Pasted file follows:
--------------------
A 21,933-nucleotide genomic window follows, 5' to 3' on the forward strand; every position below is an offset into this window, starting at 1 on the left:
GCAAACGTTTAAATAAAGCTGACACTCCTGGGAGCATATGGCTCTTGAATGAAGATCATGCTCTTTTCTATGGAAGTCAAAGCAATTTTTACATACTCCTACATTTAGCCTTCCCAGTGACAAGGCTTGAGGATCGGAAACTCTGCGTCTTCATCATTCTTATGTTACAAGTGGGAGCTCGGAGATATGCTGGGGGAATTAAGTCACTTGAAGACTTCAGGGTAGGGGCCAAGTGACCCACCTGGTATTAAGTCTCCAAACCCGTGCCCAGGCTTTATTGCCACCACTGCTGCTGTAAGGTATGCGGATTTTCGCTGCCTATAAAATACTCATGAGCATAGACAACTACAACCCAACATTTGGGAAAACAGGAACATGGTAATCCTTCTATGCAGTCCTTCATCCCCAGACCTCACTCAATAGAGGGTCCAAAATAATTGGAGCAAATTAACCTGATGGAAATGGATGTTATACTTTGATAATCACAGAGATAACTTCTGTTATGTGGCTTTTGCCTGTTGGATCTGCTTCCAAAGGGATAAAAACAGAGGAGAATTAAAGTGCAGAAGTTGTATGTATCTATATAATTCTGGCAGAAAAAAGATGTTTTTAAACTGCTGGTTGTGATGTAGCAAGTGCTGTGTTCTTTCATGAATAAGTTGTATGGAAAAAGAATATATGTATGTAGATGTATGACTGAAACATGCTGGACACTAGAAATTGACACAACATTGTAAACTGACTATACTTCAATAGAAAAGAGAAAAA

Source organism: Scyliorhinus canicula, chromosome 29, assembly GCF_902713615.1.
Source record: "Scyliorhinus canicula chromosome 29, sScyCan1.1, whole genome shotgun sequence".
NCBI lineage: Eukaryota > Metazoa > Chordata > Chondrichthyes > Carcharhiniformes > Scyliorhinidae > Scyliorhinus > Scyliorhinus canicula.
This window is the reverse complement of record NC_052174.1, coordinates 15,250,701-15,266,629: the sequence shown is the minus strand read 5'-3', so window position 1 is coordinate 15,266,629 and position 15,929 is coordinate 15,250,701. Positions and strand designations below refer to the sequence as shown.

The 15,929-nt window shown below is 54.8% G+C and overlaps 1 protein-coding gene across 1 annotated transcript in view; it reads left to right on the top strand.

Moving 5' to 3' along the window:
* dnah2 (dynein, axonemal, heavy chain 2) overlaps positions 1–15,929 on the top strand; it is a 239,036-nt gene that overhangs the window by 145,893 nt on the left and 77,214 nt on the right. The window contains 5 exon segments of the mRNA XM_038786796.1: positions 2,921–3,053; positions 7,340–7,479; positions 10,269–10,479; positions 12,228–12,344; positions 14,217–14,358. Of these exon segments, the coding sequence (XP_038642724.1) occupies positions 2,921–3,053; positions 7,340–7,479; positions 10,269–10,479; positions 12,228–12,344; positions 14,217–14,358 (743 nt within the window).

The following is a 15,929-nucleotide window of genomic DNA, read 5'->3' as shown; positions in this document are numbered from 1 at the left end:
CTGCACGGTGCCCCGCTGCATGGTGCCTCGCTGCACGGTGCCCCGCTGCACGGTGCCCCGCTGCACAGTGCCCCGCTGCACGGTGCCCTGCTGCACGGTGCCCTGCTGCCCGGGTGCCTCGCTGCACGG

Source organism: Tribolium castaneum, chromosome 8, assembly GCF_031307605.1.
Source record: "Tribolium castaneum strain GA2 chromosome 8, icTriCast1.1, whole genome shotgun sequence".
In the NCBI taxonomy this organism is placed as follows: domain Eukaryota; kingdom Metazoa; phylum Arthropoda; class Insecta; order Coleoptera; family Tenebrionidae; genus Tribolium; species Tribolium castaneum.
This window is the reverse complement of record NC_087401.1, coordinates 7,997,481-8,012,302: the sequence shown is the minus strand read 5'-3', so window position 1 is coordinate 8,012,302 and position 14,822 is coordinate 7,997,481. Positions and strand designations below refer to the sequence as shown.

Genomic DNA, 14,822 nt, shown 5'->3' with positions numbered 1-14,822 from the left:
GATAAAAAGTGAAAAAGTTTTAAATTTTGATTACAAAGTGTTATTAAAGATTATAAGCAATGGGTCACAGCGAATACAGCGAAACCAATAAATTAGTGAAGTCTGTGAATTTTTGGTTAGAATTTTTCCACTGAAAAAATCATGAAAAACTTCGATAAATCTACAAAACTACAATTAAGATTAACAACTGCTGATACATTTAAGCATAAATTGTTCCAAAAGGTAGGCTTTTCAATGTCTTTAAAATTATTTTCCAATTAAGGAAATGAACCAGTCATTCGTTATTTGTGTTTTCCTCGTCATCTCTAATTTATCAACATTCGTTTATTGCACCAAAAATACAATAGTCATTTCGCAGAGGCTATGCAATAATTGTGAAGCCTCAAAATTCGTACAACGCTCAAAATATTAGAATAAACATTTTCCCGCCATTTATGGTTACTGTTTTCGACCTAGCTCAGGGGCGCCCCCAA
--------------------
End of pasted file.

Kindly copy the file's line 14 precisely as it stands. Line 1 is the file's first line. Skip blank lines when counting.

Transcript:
In the NCBI taxonomy this organism is placed as follows: domain Eukaryota; kingdom Metazoa; phylum Arthropoda; class Insecta; order Coleoptera; family Tenebrionidae; genus Tribolium; species Tribolium castaneum.